The airplane collided with mountainous, tree-covered terrain about 24 miles east-northeast of Ketchikan, Alaska. The commercial pilot and eight passengers sustained fatal injuries, and the airplane was destroyed. The airplane was owned by Pantechnicon Aviation, of Minden, Nevada, and operated by Promech Air, Inc., of Ketchikan. The flight was conducted under the provisions of 14 Code of Federal Regulations (CFR) Part 135 as an on-demand sightseeing flight; a company visual flight rules flight plan (by which the company performed its own flight-following) was in effect. Marginal visual flight rules conditions were reported in the area at the time of the accident. The flight departed about 1207 from Rudyerd Bay about 44 miles east-northeast of Ketchikan and was en route to the operator’s base at the Ketchikan Harbor Seaplane Base, Ketchikan. The accident airplane was the third of four Promech-operated float-equipped airplanes that departed at approximate 5-minute intervals from a floating dock in Rudyerd Bay. The accident flight and the two Promech flights that departed before it were carrying cruise-ship passengers who had a 1230 “all aboard” time for their cruise ship that was scheduled to depart at 1300. (The fourth flight had no passengers but was repositioning to Ketchikan for a tour scheduled at 1230; the accident pilot also had his next tour scheduled for 1230.) The sightseeing tour flight, which the cruise ship passengers had purchased from the cruise line as a shore excursion, overflew remote inland fjords; coastal waterways; and mountainous, tree-covered terrain in the Misty Fjords National Monument Wilderness. Promech pilots could choose between two standard tour routes between Rudyerd Bay and Ketchikan, referred to as the “short route” (which is about 52 nautical miles [nm], takes about 25 minutes to complete, and is primarily over land) and the “long route” (which is about 63 nm, takes about 30 minutes to complete, and is primarily over seawater channels). Although the long route was less scenic, it was generally preferred in poor weather conditions because it was primarily over water, which enabled the pilots to fly at lower altitudes (beneath cloud layers) and perform an emergency or precautionary landing, if needed. Route choice was at each pilot’s discretion based on the pilot’s assessment of the weather. The accident pilot and two other Promech pilots (one of whom was repositioning an empty airplane) chose the short route for the return leg, while the pilot of the second Promech flight to depart chose the long route. Information obtained from weather observation sources, weather cameras, and photographs and videos recovered from the portable electronic devices (PEDs) of passengers on board the accident flight and other tour flights in the area provided evidence that the accident flight encountered deteriorating weather conditions. Further, at the time of the accident, the terrain at the accident site was likely obscured by overcast clouds with visibility restricted in rain and mist. Although the accident pilot had climbed the airplane to an altitude that would have provided safe terrain clearance had he followed the typical short route (which required the flight to pass two nearly identical mountains before turning west), the pilot instead deviated from that route and turned the airplane west early (after it passed only the first of the two mountains). The pilot’s route deviation placed the airplane on a collision course with a 1,900-ft mountain, which it struck at an elevation of about 1,600 ft mean sea level. In the final 2 seconds of the flight, the airplane pitched up rapidly before colliding with terrain. The timing of this aggressive pitch-up maneuver strongly supports the scenario that the pilot continued the flight into near-zero visibility conditions, and, as soon as he realized that the flight was on a collision course with the terrain, he pulled aggressively on the elevator flight controls in an ineffective attempt to avoid the terrain. Although Promech’s General Operations Manual specified that both the pilot and the flight scheduler must jointly agree that a flight can be conducted safely before it is launched, no such explicit concurrence occurred between the accident pilot and the flight scheduler (or any member of company management) before the accident flight. As a result, the decision to initiate the accident tour rested solely with the accident pilot, who had less than 2 months’ experience flying air tours in Southeast Alaska and had demonstrated difficulty calibrating his own risk tolerance for conducting tour flights in weather that was marginal or below Federal Aviation Administration (FAA) minimums. Further, evidence from the accident tour flight and the pilot’s previous tour flights support that the pilot’s decisions regarding his tour flights were influenced by schedule pressure; his attempt to emulate the behavior of other, more experienced pilots whose flights he was following; and Promech’s organizational culture, which tacitly endorsed flying in hazardous weather conditions, as evidenced (in part) by the company president/chief executive officer’s own tour flight below FAA minimums on the day of the accident.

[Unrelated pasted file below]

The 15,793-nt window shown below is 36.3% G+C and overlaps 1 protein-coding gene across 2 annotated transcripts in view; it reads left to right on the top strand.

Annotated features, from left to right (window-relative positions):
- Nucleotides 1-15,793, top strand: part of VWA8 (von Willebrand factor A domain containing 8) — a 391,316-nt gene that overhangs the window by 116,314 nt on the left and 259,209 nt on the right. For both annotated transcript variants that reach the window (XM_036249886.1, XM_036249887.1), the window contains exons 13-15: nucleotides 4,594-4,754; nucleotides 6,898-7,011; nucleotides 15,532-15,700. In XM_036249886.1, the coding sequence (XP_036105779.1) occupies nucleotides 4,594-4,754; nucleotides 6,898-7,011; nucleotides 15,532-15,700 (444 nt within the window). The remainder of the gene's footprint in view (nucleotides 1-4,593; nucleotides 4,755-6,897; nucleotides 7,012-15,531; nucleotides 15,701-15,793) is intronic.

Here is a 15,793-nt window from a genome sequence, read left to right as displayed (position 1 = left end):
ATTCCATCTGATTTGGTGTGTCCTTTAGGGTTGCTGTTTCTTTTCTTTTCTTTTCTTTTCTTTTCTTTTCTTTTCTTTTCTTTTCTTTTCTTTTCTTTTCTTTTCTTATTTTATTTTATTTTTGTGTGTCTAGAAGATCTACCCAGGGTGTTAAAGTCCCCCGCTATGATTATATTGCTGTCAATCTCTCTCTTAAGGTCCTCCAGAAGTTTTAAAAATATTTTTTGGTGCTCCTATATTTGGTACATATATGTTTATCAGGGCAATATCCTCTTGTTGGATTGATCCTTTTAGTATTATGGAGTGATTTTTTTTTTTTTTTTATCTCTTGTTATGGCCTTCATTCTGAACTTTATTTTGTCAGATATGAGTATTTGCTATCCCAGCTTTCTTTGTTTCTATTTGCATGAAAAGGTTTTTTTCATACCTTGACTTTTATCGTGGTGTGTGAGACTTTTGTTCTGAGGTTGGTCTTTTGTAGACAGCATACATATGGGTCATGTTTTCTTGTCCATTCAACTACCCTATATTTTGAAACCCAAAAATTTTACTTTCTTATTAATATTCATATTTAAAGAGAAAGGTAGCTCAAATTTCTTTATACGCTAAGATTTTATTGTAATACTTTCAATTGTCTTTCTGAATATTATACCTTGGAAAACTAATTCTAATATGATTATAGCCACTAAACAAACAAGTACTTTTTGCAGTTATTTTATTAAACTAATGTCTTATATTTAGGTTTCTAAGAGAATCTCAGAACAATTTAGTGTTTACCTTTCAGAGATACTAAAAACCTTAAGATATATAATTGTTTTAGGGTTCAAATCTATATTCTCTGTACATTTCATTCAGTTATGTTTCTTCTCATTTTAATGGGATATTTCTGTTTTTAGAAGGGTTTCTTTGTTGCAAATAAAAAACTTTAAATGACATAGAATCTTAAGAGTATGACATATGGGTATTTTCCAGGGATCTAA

The National Transportation Safety Board determines that the probable cause of this accident was (1) the pilot’s decision to continue visual flight into an area of instrument meteorological conditions, which resulted in his geographic disorientation and controlled flight into terrain; and (2) Promech’s company culture, which tacitly endorsed flying in hazardous weather and failed to manage the risks associated with the competitive pressures affecting Ketchikan-area air tour operators; its lack of a formal safety program; and its inadequate operational control of flight releases.